Monday 11 April 2016


Over 350 leading Israeli and British medical researchers are meeting at the University of Oxford this week, in the largest such bilateral gathering of recent years. 

The 3rd BIRAX Conference is attended by more than 250 British researchers from 35 institutions across England, Wales, Scotland and Northern Ireland, as well as nearly 100 researchers from Israel’s research universities.

BIRAX, a joint UK-Israel research initiative tackling some of the world's most debilitating diseases, has invested over £7 million in bilateral research since it was founded in 2011. The 15 joint research projects funded by BIRAX so far include the use of heart cells to restore damaged heart muscle; and the use of breath tests for the diagnosis of Parkinson’s Disease. BIRAX is initiated by the British Council and the British Embassy in Israel, the Pears Foundation and UJIA.  

The 3rd BIRAX Conference will showcase the latest developments in regenerative medicine, including joint research by UK and Israeli researchers to fight diabetes, Alzheimer's disease, heart conditions, and other global health challenges. The conference is also aimed at creating more opportunities for scientists from both countries to collaborate.

Simultaneously, the UK Israel Science Council will meet at the conference to agree new bilateral scientific priorities for focus until 2020. The Council will also review a year of unprecedented successes that include the launch of a suite of bilateral research programmes; as well as over 20 scientific visits with hundreds of scientists going back and forth. This is the 6th annual meeting of the Council.

Sir Ciaran Devane, Chief Executive of the British Council remarked “The British Council was founded to create a friendly knowledge and understanding between the people of the UK and the wider world and for the UK and Israel there is no better example of this than in science, where leading thinkers are devising innovative ways to solve some of the fundamental problems confronting the world. The British Council is proud to support the delivery of BIRAX and help it achieve such noble ambitions.”

Prof. Ada Yonath, a 2009 laureate of the Nobel Prize in Chemistry, who was a founding member of the UK Israel Science Council, said: "There is no substitute for international collaboration between scientists, and UK-Israeli partnerships are no exception. As a founding member of the UK Israel Science Council, I see scientists from both countries meet, discover and grow through partnerships like BIRAX that advances medical research. The results benefit not only both countries, but the entire world."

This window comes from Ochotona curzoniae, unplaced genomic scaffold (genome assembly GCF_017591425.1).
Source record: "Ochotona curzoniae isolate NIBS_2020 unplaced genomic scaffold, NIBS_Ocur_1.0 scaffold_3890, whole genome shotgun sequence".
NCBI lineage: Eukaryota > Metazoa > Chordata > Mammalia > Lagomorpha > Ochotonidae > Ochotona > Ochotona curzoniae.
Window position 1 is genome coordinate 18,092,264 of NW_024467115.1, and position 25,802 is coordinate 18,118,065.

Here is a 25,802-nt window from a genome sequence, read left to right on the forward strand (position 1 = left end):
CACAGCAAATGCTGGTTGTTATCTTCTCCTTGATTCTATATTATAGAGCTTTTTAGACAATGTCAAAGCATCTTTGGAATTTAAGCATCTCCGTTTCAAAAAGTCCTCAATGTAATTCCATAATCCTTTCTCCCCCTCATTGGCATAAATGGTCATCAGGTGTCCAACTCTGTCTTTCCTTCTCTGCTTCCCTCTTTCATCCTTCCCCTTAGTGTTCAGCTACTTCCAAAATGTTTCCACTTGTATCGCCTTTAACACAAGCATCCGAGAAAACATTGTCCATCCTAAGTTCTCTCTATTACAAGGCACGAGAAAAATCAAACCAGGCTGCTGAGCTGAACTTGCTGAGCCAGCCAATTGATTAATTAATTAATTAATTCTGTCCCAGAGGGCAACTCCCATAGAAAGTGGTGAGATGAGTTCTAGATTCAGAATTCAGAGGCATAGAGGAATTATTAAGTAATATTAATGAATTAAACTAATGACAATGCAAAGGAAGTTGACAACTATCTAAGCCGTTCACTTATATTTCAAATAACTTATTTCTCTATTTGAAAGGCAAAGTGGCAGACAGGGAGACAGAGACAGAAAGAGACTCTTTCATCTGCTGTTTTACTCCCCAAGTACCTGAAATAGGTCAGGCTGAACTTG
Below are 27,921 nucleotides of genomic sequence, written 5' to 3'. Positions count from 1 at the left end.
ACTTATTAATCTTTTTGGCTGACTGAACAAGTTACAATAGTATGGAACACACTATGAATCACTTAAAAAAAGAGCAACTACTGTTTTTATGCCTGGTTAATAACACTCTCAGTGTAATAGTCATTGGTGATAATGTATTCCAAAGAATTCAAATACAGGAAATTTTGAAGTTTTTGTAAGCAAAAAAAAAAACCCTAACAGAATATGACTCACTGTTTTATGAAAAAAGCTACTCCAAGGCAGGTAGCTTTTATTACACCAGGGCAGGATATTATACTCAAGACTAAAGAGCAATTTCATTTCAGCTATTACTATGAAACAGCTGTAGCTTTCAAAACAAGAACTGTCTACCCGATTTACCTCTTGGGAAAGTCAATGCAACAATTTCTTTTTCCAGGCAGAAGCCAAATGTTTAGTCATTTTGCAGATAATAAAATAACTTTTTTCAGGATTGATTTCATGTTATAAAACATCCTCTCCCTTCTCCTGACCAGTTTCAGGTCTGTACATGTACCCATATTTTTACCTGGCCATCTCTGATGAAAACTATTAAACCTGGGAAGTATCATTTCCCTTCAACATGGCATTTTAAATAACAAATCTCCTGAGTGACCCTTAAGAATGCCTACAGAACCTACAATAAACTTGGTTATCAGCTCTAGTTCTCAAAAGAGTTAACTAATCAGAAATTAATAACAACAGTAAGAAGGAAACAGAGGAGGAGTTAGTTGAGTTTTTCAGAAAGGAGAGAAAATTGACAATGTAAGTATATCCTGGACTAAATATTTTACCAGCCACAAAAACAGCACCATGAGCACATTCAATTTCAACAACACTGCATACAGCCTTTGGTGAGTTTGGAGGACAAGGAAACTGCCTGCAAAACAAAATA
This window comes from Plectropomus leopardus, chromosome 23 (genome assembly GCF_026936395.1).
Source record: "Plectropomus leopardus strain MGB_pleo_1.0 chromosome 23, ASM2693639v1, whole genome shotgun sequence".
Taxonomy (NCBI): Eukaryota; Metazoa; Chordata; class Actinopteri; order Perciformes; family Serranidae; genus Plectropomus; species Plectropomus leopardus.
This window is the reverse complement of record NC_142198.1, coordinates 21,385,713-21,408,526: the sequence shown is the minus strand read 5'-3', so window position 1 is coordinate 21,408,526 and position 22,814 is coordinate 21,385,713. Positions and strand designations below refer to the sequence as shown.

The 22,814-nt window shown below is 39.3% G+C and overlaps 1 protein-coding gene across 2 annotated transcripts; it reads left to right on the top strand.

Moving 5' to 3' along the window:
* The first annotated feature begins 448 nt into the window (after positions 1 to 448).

Prof. Raymond Dwek of Oxford University and co-Chair of the UK Israel Science Council, added: "The scientific partnership between the UK and Israel continues to flourish and in so doing, to benefit not only British and Israeli scientists but the global research community. Through existing, new, and upgraded programmes, hundreds of UK and Israeli researchers are working together on some of this generation’s greatest challenges; from access to clean water to some of the toughest diseases to cure. The UK Israel Science Council, together with our partners in the UK Government, the British Council and the Israeli National Academy for Science and Humanities, are working to expand joint research in innovative fields such as nanoscience, neuroscience and water sciences."

Other events will also take place in Oxford parallel to the conference: a meeting of the BIRAX Funders and Partners, bringing together UK, Israeli and U.S medical research foundations and other supporters of the programme; a Student and Young Researchers Symposium; structured networking sessions and an event in London by the Jewish Medical Association.  

Notes to Editor

BIRAX (the Britain Israel Research and Academic Exchange Partnership) is a £10 million initiative that funds cutting-edge research using stem cell and regenerative medicine therapies. It tackles some of the world’s most challenging conditions and diseases, including cardiovascular and liver disease, diabetes and Parkinson’s. Over £7 million has been committed to 15 world-class projects including eight joint medical research projects announced in February 2015.

The UK Science and Innovation Network (SIN) is jointly owned by the UK's Department for Business, Innovation and Skills and the Foreign and Commonwealth Office. SIN consists of 90 staff, based in 28 countries (including Israel) and 47 cities around the world. SIN officers work with the local science and innovation community in support of UK policy overseas. They create important relationships to best use the value of science and innovation discoveries and investments overseas. This leads to mutual benefits to the UK and the host-country.

The UK Israel Science CouncilIs a body of up to 30 leading scientists from the UK and Israel whose core mandate is to improve science collaboration between the two countries. The group was launched by former UK Foreign Secretary William Hague in November 2010. The group includes Nobel Prize winners, members of the House of Lords, and University Presidents. The Science and Innovation Network at the British Embassy in Israel acts as the Secretariat to the Council.


About the British Council

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